…is my current obsession. I live and breathe this book right now. I’ve lost count of how many times I’ve read this book, all ~1300 pages, each time as mesmerized by the words as the first. This is the book that ruined all future books for me. No other book that I’ve read since reading this one has been anything but a disappointment. That is just how great this book is. The Count of Monte Cristo is a story about a naïve young man enjoying good fortune in his career and love life who gets super screwed over by enemies unseen to him because they masqueraded as his friends. He loses everything and almost his own life as he spends years in the depths of despair. But he rises years later as the Count of Monte Cristo, obscenely rich and powerful, with only one goal, which is to exact revenge on those who had so horribly wronged him in the past. And this revenge, which is so calculated and so clean, is what I admire most about this book—he doesn’t go out and pick duels with his enemies—rather, he uses his knowledge of their weaknesses and the predictability of human nature to ultimately cause the downfall of each of his enemies by their own hands. All he does is set everything in motion. As much as he is consumed by his revenge, he takes great care to direct it only at those who deserve it and shows the utmost compassion and outright love for those dear to him, which helps to awaken his heart turned cold by his quest for revenge. And he sticks to his principles to the very end, which is something I admire and aspire to.

I originally read this book in its abridged version and somehow was not turned off to it as it is but a mere shadow of the real story. Quite the opposite, I was so enthralled by this tale that I ran out and bought the unabridged version just so that the story would not end so soon. And what I found is that only by reading the unabridged version is one truly able to appreciate the full extent of how masterfully this story was written and all of its nuances. I always dread and regret getting to page ~1300 and reading the final lines of this book because I am never ready for the story to end. I simply don’t want it to end. I want to follow the Count’s exploits even after his revenge is achieved. I want to be assured that he ultimately achieves the happiness he so deserves.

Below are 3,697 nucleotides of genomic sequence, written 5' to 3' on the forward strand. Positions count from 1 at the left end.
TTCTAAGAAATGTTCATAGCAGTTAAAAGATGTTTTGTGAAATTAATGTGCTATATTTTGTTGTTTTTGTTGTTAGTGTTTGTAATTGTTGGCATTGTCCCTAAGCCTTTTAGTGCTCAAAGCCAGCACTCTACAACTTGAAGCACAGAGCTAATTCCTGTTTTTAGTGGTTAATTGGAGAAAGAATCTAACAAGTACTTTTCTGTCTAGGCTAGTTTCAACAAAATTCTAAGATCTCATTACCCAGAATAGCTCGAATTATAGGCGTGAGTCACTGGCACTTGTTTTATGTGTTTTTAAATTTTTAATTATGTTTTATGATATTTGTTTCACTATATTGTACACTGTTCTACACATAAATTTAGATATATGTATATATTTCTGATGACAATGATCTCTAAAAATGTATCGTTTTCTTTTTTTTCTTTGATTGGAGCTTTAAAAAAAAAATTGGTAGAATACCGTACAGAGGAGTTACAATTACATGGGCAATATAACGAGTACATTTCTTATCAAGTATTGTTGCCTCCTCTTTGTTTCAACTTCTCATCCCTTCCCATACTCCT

Ever since falling in love with this book, I’ve waited for there to be a movie that could capture the spirit of this book. Such a movie does not exist. The most current version is a horrible disappointment as it rewrites what I love most about the book: the manner in which the revenge is exacted and the ending. Recently though, my husband came across a Japanese anime series version of the book called Gankutsuou, which we watched quite obsessively. Even though it starts somewhere in the middle of the book, takes place in the far future, is told from Albert de Morcerf’s point of view, gets some things horribly wrong, and makes the Count out to be basically evil (though there is a good reason for this portrayal, which is revealed at the end), it is the closest that anything I’ve seen so far has gotten to portraying the true nature of the book. So although I walked away quite disappointed by the ending of the series (which by the way, was created as an interpretation of the book and is not intended to be an accurate depiction), I recommend it to anyone who would like to see the truest to the book adaptation of this most wonderful book. And if not for that, the anime has some great music, namely the opening song, which in its sad but tacit acceptance of the Count’s fate, really captures the essence of the book. I’m currently working at slowly and painfully learning to play the song on the piano.

I’ve been wronged many times in my life by people who had no reason to wrong me save for the fact that they were jealous of me and the life that I lead. How I wish I could exact a revenge that is even half of what the Count of Monte Cristo was able to achieve. Until then, I will keep reading this most fascinating tale over and over again to be consoled that at least he was able to achieve his revenge.

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